Pottery Town Will No Longer Exist After Three Months

Arts & Culture Bangalore City

Pottery Town has historic as well as artistic significance in Bangalore because it was known specifically for the making and sale of different kinds of pots.

By Praveena P.

Bangalore, March 14, 2019.

Pottery Town, which has existed in Bangalore for more than 100 years and is a very famous location for the art of pottery, will not exist after three months due to the extension of metro lines in that area.

Pottery Town has historic as well as artistic significance in Bangalore because it was known specifically for the making and sale of different kinds of pots. There used to be around 100 people who were in the pottery business.

The government, more specifically the BMRCL (Bangalore Metro Rail Corporation Limited) is planning to extend metro lines in the city of Bangalore in all directions. Pottery Town falls under the expanse of land that has to be used to extend the metro connectivity. This is why the government is planning to evacuate the entire area after three months.

An official from the BMRCL said, “We have already reduced human traffic in the city with the help of the existing metro lines. Once we expand, we will be able to regulate the flow of human traffic even better, and road transport will be much easier to use.”

“Metro is efficient in many ways, like saving money, time, fuel, and energy. Establishing it will require a lot of work and certain problems have to be dealt with, but in the end, it will be helpful for everyone,” he added.

When enquired about the metro line extension in Pottery Town, he said, “Some of the land in that area belongs to the government. So, we will have to make them evacuate. We will give them any compensation for those who own the land in that area.”

The issue here is that no compensation amount has been guaranteed to the residents and potters who dwell in Pottery Town to shift their houses and businesses elsewhere. They claim that they are being asked to move against their will with no assured compensation amount. The residents of that area have filed numerous petitions against BMRCL which is in charge of the extension project, but no action has been taken and the issue with the compensation fee not being offered still prevails.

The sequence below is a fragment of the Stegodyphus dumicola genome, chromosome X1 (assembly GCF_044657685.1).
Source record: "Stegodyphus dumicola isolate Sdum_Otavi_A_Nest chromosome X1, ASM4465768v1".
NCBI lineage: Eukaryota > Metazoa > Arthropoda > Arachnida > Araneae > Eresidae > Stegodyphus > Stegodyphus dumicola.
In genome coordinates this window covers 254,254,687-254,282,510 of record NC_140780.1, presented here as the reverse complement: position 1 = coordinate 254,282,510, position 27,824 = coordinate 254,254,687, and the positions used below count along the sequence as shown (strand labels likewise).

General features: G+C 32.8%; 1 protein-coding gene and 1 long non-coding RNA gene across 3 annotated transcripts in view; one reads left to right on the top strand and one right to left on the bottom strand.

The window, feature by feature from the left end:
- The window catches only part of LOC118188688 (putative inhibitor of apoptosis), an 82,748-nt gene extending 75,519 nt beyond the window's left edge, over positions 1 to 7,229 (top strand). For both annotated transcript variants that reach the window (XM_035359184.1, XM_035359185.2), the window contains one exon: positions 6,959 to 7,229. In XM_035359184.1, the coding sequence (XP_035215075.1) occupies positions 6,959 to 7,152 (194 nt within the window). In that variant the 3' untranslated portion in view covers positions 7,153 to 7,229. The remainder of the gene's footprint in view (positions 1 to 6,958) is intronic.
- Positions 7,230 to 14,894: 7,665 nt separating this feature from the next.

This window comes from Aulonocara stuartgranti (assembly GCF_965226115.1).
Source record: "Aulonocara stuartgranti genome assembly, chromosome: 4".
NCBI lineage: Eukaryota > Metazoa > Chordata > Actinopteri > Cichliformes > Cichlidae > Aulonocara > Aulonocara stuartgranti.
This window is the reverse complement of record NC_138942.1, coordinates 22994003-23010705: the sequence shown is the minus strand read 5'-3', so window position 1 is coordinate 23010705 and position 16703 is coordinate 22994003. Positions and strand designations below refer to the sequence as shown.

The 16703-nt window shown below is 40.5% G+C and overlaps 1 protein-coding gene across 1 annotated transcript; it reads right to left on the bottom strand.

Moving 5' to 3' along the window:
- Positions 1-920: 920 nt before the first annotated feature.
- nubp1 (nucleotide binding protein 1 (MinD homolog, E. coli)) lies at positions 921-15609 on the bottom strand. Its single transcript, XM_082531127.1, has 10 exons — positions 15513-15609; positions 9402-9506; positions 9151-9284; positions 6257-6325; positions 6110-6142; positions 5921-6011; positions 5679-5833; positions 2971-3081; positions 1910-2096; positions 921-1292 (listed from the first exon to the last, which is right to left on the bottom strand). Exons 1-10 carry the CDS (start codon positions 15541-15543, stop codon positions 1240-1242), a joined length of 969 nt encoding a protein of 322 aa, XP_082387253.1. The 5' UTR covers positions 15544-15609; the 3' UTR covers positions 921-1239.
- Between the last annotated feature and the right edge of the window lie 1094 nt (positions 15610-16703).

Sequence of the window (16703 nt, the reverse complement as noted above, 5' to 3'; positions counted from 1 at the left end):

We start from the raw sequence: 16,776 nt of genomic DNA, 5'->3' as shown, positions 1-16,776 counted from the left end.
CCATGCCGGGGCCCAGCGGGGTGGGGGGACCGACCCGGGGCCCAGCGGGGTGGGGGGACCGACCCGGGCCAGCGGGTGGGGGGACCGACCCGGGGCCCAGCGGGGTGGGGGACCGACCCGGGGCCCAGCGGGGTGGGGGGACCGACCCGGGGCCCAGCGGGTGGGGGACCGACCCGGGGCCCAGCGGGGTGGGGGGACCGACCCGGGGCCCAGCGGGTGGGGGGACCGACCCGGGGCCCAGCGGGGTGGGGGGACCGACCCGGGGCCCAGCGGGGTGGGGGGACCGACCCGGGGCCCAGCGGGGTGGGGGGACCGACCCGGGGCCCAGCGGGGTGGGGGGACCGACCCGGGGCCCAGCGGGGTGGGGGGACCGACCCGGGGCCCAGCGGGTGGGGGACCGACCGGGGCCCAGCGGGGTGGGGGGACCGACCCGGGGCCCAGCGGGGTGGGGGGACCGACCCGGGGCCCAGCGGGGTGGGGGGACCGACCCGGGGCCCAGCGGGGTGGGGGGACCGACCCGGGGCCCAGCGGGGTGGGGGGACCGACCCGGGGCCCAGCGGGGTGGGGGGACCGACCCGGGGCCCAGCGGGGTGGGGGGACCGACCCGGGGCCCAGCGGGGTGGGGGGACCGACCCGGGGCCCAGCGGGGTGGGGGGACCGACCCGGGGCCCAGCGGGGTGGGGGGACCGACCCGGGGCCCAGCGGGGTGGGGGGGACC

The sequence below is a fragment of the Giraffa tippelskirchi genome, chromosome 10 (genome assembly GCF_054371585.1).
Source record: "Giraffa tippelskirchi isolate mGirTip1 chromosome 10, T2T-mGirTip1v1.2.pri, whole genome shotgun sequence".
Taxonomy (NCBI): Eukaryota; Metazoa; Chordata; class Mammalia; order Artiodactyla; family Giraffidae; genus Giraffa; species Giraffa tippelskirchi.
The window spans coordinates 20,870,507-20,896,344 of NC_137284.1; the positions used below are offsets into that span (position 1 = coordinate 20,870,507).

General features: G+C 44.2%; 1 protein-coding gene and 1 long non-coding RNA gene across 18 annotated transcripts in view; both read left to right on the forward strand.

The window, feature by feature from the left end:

Aravind, aged 27, is the owner of a pot-making shop named G. Sivananda Clay Tandoor Manufacturers. He stated that this business had been in existence in this area for more than 75 years. It had been established by his great-grandfather. He proudly mentioned that whenever people wish to come to Pottery Town from other parts of the city and type in the location in their phones, his shop is the location that appears on Google Maps.

Aravind said that his business never has been at a complete loss all these years. He claimed that this business is season-based. “During summer, people buy more water jugs and glasses. During monsoon, people buy more pots for plants. Restaurants buy huge pots throughout the year over which rotis and tandoori chicken is made. These pots are known as Tandoori pots,” he said.

“During Ganesh Chathurthi, large statues of the Hindu God, Ganesha are sold the most,” he added. They also bring in some clay pots and glasses from North India for sale here, since some of these have exclusive designs and are made of a different type of clay.

Bhagyalakshmi, a home-maker said, “I like using clay water jugs because the water kept in that will be cooler than water kept in other stainless steel or glass jugs. This water will be much better to drink during summer.”

Another potter named Govardhan said, “My business will be at its peak during marriage season because I make small pots which are used for serving kulfis (ice-cream). If I move to another place, my business will plunge. Right now, I sell 1,000 pieces a day at the cost of Rs. 2 per piece. I work for 20 days a month and earn around 40,000 per month. This won’t be possible if it had been in any location other than Pottery Town.”

“People are scared to protest for compensation money or allocation of slots for us to move. Earlier, there used to be more than 100 people in the business. But now, we are barely 60 people. We have tried appealing to the Councillor of our area, but it was of no use. ”

Aravind said, “Pottery Town is the first place people think of when they want any kind of pots. Without Pottery Town as our identity, our sales will fall and our business will be in loss. We can’t do pottery business from different corners of the city. We will lose our signature as well as identity, which has existed for more than 100 years.”

Lawyer Brijeshan stated that the government might be able to legally reclaim the area in court since segments of the land belongs to the government.